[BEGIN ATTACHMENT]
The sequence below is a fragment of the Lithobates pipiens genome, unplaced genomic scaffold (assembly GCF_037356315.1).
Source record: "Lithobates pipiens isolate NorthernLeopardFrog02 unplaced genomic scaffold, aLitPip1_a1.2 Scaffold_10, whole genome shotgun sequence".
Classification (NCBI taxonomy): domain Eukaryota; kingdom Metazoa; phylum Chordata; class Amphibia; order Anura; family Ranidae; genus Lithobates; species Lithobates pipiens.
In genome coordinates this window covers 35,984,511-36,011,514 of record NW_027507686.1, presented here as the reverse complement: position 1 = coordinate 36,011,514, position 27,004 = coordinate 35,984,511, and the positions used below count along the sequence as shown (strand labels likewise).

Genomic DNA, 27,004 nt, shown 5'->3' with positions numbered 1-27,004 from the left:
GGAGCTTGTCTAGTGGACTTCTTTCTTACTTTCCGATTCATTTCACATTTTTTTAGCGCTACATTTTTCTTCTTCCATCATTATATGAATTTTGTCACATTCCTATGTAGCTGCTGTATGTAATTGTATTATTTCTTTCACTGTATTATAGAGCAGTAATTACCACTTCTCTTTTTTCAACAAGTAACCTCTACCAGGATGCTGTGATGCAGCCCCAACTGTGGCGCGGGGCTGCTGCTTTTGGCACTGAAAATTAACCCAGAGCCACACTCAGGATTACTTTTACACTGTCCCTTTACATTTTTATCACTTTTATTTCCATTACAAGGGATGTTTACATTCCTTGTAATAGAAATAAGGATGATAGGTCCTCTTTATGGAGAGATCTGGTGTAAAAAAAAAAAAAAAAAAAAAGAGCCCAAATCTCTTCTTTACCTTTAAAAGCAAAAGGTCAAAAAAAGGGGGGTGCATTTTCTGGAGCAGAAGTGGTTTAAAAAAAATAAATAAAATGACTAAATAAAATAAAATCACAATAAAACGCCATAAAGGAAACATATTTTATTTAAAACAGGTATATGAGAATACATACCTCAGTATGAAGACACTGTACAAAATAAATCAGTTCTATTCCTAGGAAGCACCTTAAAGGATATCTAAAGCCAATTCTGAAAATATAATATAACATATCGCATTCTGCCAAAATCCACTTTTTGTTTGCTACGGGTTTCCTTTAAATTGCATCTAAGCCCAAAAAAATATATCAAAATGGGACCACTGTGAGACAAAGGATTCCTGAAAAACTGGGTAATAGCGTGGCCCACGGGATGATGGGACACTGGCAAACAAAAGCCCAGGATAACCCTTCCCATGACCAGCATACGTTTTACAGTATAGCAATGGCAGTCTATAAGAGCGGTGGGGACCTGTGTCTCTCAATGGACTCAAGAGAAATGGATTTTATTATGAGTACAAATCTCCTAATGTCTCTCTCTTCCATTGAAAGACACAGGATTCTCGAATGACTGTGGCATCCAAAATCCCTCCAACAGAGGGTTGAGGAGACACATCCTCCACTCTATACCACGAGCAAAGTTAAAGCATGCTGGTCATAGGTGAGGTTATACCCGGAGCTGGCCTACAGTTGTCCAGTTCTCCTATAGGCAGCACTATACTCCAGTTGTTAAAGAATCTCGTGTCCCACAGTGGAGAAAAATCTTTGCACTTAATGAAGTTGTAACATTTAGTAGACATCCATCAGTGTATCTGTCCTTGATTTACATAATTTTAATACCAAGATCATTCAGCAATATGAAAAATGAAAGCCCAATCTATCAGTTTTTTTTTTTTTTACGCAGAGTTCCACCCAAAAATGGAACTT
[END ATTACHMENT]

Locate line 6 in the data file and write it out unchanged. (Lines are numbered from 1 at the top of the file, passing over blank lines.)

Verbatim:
GGAGCTTGTCTAGTGGACTTCTTTCTTACTTTCCGATTCATTTCACATTTTTTTAGCGCTACATTTTTCTTCTTCCATCATTATATGAATTTTGTCACATTCCTATGTAGCTGCTGTATGTAATTGTATTATTTCTTTCACTGTATTATAGAGCAGTAATTACCACTTCTCTTTTTTCAACAAGTAACCTCTACCAGGATGCTGTGATGCAGCCCCAACTGTGGCGCGGGGCTGCTGCTTTTGGCACTGAAAATTAACCCAGAGCCACACTCAGGATTACTTTTACACTGTCCCTTTACATTTTTATCACTTTTATTTCCATTACAAGGGATGTTTACATTCCTTGTAATAGAAATAAGGATGATAGGTCCTCTTTATGGAGAGATCTGGTGTAAAAAAAAAAAAAAAAAAAAAGAGCCCAAATCTCTTCTTTACCTTTAAAAGCAAAAGGTCAAAAAAAGGGGGGTGCATTTTCTGGAGCAGAAGTGGTTTAAAAAAAATAAATAAAATGACTAAATAAAATAAAATCACAATAAAACGCCATAAAGGAAACATATTTTATTTAAAACAGGTATATGAGAATACATACCTCAGTATGAAGACACTGTACAAAATAAATCAGTTCTATTCCTAGGAAGCACCTTAAAGGATATCTAAAGCCAATTCTGAAAATATAATATAACATATCGCATTCTGCCAAAATCCACTTTTTGTTTGCTACGGGTTTCCTTTAAATTGCATCTAAGCCCAAAAAAATATATCAAAATGGGACCACTGTGAGACAAAGGATTCCTGAAAAACTGGGTAATAGCGTGGCCCACGGGATGATGGGACACTGGCAAACAAAAGCCCAGGATAACCCTTCCCATGACCAGCATACGTTTTACAGTATAGCAATGGCAGTCTATAAGAGCGGTGGGGACCTGTGTCTCTCAATGGACTCAAGAGAAATGGATTTTATTATGAGTACAAATCTCCTAATGTCTCTCTCTTCCATTGAAAGACACAGGATTCTCGAATGACTGTGGCATCCAAAATCCCTCCAACAGAGGGTTGAGGAGACACATCCTCCACTCTATACCACGAGCAAAGTTAAAGCATGCTGGTCATAGGTGAGGTTATACCCGGAGCTGGCCTACAGTTGTCCAGTTCTCCTATAGGCAGCACTATACTCCAGTTGTTAAAGAATCTCGTGTCCCACAGTGGAGAAAAATCTTTGCACTTAATGAAGTTGTAACATTTAGTAGACATCCATCAGTGTATCTGTCCTTGATTTACATAATTTTAATACCAAGATCATTCAGCAATATGAAAAATGAAAGCCCAATCTATCAGTTTTTTTTTTTTTTACGCAGAGTTCCACCCAAAAATGGAACTT